Most people don’t think of dehydration as a concern over the winter but it is. We actually sweat even when it’s minus 30 outside but you may not be as aware because of all the layers that you’re wearing. Also, it’s a normal reaction for the cold to make us urinate more. As if that wasn’t enough, the air around us is dry (whether it’s the heated dry air in our rooms or the cold dry air outside), sucking the moisture out of our skin.

Why should we care?

First, your skin and lips will feels uncomfortable when they dry out. Chapped lips and dry, itchy skin aren’t fun. Second, dehydration increases the risk that you’ll catch a cold. That’s because the first line of defense is the lining of our nose and if it becomes dry and cracked that barrier is no longer intact. Lastly, dehydration will make you feel tired and weak and can cause you to feel lightheaded and even faint. So it makes sense to keep up.

You can drink soups and other liquids. You can make certain that you’re eating foods that have a lot of liquid in them like fruits and vegetables. You’ll know that you’re drinking enough by how you feel and by the color of your urine.

Concentrated urine (for example first thing in the morning after an overnight fast) is dark and yellow. During the day if you’re drinking enough your urine should become clear and only faintly yellow. If it isn’t, then you’re not getting enough fluid.

To keep your skin happy, moisturize after your shower or bath. Even when you towel off, there’s some moisture on your skin and if you apply your moisturizer right after you dry yourself, it helps to trap that moisture next to your skin. If you are trying to avoid chapped lips, use the simplest moisturizing lip balm you can find. Eucalyptus and menthol may actually make things worse. Flavouring will make you lick your lips more, which is actually not good for them. The key is to use something that protects your lips without inflaming them or making you lick them.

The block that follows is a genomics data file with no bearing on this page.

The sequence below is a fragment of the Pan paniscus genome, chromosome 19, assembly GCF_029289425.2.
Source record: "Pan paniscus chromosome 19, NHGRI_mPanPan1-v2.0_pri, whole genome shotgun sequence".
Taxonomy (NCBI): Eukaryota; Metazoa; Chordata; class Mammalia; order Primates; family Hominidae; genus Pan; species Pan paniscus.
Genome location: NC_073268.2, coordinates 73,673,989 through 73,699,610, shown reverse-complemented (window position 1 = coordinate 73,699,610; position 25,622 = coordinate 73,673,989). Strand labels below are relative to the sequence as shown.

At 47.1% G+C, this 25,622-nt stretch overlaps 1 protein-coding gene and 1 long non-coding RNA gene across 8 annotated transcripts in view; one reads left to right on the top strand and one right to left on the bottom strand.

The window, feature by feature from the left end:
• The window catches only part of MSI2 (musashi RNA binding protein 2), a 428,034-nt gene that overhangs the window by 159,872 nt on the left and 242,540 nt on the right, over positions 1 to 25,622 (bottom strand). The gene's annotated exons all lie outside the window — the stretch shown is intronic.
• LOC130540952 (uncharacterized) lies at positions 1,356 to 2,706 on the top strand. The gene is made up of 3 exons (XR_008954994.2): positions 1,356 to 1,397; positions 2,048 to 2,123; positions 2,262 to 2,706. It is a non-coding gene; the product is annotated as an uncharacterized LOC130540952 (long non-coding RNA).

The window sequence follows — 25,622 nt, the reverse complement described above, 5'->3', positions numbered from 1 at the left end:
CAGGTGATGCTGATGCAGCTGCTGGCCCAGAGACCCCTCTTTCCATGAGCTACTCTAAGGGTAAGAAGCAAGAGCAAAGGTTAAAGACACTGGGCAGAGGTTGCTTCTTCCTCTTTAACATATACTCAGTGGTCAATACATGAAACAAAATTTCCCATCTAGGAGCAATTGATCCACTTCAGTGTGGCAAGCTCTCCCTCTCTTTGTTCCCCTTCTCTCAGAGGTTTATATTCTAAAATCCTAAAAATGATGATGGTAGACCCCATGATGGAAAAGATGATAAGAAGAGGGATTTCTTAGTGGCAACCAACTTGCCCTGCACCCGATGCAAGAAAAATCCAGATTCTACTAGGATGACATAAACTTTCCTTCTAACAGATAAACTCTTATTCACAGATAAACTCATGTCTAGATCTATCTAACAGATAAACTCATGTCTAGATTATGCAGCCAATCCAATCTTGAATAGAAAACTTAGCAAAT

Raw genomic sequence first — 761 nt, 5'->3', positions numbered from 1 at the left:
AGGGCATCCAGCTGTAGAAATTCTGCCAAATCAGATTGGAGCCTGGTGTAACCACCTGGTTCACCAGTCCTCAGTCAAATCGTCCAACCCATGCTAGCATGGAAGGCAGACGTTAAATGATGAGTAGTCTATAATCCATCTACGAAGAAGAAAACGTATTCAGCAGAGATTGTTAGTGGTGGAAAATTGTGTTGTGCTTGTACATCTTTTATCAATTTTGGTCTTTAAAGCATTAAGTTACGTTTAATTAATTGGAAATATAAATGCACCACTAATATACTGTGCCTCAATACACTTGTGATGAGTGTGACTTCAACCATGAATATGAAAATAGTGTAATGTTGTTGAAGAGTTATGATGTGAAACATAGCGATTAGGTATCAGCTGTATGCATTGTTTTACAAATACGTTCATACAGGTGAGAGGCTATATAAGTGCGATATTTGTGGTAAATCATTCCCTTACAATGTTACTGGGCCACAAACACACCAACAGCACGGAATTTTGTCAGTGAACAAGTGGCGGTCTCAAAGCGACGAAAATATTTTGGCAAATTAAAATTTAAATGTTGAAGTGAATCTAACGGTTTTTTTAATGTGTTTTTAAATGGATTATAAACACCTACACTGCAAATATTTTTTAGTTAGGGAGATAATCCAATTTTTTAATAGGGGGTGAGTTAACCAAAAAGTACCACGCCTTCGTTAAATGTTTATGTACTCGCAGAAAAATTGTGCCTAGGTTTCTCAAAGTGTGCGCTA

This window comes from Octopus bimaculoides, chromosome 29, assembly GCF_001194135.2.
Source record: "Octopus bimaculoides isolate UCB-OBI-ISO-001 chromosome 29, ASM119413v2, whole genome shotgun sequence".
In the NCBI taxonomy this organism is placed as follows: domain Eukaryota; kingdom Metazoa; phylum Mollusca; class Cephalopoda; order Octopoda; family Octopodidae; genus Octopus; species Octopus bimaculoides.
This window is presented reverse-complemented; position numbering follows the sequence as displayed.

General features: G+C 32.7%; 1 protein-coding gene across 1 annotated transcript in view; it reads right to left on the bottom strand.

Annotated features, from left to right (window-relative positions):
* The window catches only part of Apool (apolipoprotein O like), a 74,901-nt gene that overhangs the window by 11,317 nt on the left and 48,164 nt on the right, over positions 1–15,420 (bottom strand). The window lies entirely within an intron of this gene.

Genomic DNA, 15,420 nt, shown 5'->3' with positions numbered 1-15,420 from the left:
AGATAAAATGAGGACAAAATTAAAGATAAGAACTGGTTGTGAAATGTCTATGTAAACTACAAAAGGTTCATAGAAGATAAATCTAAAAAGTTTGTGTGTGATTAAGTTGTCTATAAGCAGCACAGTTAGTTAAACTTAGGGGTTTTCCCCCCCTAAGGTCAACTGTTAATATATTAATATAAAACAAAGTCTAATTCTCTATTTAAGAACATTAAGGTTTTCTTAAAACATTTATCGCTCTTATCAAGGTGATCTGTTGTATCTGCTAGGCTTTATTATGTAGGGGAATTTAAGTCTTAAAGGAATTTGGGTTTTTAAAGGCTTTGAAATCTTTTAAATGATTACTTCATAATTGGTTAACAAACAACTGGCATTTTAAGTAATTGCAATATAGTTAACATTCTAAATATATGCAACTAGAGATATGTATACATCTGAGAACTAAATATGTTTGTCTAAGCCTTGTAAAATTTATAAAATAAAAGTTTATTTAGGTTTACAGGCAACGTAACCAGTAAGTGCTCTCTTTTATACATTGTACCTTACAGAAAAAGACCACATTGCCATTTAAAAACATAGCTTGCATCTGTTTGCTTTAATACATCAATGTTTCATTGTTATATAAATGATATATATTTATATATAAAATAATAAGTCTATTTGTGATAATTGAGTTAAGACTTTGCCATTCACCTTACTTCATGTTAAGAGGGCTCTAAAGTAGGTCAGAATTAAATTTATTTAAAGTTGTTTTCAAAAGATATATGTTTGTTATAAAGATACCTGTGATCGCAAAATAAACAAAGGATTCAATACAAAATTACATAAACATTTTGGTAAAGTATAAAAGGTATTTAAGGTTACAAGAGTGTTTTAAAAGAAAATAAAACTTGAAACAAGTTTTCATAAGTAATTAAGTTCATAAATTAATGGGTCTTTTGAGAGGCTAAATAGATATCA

You might also want to consider making your home or office a more pleasant place to be by keeping it properly humidified. I am told that some indoor plants such as English Ivy and Boston fern can help to humidify a room. You can also use a humidifier but follow the manufacturer’s instructions to keep it clean so it doesn’t spread bugs along with the moisture.

Winter is rough on our bodies. I hope that these hints help make it more tolerable.

Dr. Mitch Shulman is an Assistant Professor, Dept. of Surgery, McGill Medical School and an Attending Physician, Emergency Department, McGill University Health Centre. He’s also the CJAD AM 800 Medical Consultant.

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